No announcement yet.

Rules for Internal Web Server Clarification

This topic is closed.
  • Filter
  • Time
  • Show
Clear All
new posts

  • Rules for Internal Web Server Clarification


    I am planning to enable the Threat Prevention app for one of my schools, however the testing I did first revealed that the IPs of some residential connections were randomly being blocked from the websites that are hosted on-prem. I asked this question during a Brighttalk webinar about Threat Prevention, and two rules were shown to create: using the public IP as both the destination and source address. This is a problem since the public IP is the address of my External interface.

    If I pass traffic to and from that IP, then won't I essentially nullify Threat Prevention? Should I instead use the internal IPs of these servers? Or should I use the HTTP Hostname variable and enter in the domain of the website that my servers are hosting?

    Thank you for your advice!

  • #2
    Yes, and that's exactly what you should be doing and yes you're turning that module off. Threat Prevention is not designed to defend hosted assets, it's designed to protect clients.

    The only modules you should have inspecting ingress web traffic is firewall, and perhaps intrusion prevention... anything else and you will have problems.

    Your hosted asset should be defending itself, if it's not nothing you do otherwise will make up for that. If it's vulnerable, VPN it.
    Rob Sandling, BS:SWE, MCP, Microsoft Certified: Azure Administrator Associate
    Phone: 866-794-8879 x201
    Email: [email protected]


    • #3
      Thank you for your reply, however why use Threat Prevention at all if I have to pass the IP of my external interface?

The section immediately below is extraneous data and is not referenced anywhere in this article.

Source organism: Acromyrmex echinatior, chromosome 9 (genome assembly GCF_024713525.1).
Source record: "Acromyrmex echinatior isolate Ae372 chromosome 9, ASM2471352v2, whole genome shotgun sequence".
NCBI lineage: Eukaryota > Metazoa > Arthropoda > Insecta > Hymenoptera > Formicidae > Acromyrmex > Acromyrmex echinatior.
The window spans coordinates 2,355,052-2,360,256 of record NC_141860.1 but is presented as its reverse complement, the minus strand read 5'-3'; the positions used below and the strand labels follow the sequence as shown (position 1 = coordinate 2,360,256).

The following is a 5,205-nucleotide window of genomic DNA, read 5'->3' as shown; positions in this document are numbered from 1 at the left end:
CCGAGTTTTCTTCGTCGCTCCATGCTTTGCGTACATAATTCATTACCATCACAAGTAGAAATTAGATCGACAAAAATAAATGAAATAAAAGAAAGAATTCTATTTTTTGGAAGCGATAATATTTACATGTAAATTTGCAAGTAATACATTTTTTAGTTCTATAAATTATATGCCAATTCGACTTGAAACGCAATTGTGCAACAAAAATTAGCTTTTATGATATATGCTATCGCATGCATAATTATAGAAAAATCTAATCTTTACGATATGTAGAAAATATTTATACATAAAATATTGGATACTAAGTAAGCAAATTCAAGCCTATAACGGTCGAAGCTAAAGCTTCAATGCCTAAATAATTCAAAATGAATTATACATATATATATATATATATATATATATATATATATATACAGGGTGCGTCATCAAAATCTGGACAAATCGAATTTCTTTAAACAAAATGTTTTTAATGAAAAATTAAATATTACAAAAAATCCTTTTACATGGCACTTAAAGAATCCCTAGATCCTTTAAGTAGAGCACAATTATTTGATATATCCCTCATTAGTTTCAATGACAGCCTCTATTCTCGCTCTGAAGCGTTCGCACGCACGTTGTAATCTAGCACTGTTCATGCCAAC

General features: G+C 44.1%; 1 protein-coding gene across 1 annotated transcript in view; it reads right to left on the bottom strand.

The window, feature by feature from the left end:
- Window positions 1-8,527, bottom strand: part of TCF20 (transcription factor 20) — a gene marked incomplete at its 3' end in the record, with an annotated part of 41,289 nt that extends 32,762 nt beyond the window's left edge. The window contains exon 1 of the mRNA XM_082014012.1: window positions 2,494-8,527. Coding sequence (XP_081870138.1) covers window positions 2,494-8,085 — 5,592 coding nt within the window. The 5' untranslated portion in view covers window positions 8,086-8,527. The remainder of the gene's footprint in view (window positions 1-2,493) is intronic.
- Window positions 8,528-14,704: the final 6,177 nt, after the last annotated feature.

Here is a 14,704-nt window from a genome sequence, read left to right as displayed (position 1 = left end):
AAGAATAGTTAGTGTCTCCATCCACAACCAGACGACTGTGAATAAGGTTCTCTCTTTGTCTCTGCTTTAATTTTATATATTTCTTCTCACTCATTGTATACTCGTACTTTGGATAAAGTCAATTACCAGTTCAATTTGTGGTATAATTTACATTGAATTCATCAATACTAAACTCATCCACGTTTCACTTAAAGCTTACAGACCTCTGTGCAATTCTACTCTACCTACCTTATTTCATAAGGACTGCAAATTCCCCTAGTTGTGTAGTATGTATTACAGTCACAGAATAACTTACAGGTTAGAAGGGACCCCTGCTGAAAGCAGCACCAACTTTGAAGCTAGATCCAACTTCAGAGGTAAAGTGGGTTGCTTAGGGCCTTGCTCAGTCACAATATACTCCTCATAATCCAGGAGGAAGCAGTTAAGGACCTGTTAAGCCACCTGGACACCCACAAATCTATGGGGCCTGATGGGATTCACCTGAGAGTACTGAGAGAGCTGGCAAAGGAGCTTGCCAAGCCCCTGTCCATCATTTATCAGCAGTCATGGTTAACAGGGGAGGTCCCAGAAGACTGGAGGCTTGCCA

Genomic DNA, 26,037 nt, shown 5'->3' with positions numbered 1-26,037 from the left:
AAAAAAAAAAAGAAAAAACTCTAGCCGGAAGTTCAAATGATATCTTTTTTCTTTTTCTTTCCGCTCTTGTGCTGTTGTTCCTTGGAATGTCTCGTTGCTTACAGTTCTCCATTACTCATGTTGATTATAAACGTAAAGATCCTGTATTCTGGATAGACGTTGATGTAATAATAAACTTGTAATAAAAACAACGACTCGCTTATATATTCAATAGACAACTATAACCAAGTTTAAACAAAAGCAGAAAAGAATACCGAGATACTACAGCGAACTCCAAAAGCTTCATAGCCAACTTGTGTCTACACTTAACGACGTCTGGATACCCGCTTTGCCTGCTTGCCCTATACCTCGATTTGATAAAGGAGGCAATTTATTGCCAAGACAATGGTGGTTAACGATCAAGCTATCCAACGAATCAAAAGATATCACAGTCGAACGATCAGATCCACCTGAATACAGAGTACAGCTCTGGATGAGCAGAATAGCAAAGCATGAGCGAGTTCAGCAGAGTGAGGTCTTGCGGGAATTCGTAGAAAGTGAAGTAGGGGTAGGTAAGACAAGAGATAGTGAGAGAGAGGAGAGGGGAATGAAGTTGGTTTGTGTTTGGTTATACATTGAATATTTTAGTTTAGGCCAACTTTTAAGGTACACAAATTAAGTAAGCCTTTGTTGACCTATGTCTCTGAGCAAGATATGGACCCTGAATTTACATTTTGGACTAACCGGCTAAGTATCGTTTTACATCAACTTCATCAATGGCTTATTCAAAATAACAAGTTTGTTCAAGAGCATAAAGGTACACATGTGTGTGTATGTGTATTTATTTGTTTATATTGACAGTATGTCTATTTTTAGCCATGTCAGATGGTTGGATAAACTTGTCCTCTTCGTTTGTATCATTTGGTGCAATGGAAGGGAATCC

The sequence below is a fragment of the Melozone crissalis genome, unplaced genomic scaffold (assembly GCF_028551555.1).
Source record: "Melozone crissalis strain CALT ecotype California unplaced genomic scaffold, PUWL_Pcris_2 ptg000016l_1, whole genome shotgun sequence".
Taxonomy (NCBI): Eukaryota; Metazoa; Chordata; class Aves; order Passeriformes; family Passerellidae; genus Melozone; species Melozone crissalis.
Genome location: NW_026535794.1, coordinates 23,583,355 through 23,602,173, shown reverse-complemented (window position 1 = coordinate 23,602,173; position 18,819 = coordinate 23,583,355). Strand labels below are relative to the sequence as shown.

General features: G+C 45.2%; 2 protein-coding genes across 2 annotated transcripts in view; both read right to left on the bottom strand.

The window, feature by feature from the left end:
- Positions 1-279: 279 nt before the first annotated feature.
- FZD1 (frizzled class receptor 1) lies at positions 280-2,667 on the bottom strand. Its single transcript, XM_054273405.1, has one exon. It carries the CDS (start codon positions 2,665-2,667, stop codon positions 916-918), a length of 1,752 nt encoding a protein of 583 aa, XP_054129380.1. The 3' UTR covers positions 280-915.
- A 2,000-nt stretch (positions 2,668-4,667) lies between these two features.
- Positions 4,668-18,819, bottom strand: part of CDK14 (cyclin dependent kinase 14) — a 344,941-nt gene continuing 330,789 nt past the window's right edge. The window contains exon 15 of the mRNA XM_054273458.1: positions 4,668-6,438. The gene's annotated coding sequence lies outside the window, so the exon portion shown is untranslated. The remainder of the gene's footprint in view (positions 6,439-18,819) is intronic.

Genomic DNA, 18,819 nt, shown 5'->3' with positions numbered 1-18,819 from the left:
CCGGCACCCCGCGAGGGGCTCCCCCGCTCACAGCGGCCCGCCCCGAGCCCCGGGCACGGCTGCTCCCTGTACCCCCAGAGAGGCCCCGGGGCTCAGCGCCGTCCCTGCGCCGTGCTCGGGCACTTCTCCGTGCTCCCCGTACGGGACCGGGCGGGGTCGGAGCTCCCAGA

I do have an IP alias added for a second server, which allowed me to create these rules using that public IP. It is starting to look like I will need to do the same for my primary web server and update the domain to point to an additional alias.

      And yes, I use firewalls on my servers. I even use a reverse proxy for my on-prem web servers.


      • #4
        None of that is relavant, you're attempting to use a module to defend the world from your server. It's simply not doing what you think it's doing.

        All hosted assets should be Policy Ruled into a dedicated Policy with a very curated list of modules. Fail to do this at your own peril.
        Rob Sandling, BS:SWE, MCP, Microsoft Certified: Azure Administrator Associate
        Phone: 866-794-8879 x201
        Email: [email protected]


        • #5
          I don't know if you're just having a bad day or something, sky-knight, because you used to not respond in this manner. Please know that I have used Untangle in complex environments for many years. I am not new at this.

          I want to use Threat Protection as it is intended, to protect my clients. However I need to make sure it doesn't interfere with critical services that this school has to run for the students on-site and remote.

          You did, though, give me an idea. I am over thinking this. I already have a Server policy. I will just install Threat Prevention in the default policy, then add it to my server policy and disable it. That will be the simplest solution without having to worry about pass rules.


          • #6
            Yep! I'm not being short... so I'm not sure where that's coming from. It is Friday though... and the Windows Updates this week haven't been kind so perhaps there some sort of bleed over happening here.

            My point still stands though, you don't want Threat Prevention monitoring ingress connections from the world to ANYTHING. Every residential IP on the planet has crap reputation, if you put it there it's going to start blocking everyone.

            That module must only be used for EGRESS traffic, stuff leaving your network. Your clients, getting at the world. If you have an Untangle in a place where it's protecting such clients, against a web service you own somewhere else... bypass traffic destined to your own web server. But that should be an easily manageable short list of special cases.

            Don't even port forward to enable a game server without bypassing it first if you only have 1 policy and Threat Prevention is in it...

            That is unless you want your Minecraft buddies to be randomly booted.

            I think... you know how I learned this...
            Last edited by sky-knight; 09-17-2021, 03:01 PM.
            Rob Sandling, BS:SWE, MCP, Microsoft Certified: Azure Administrator Associate
            Phone: 866-794-8879 x201
            Email: [email protected]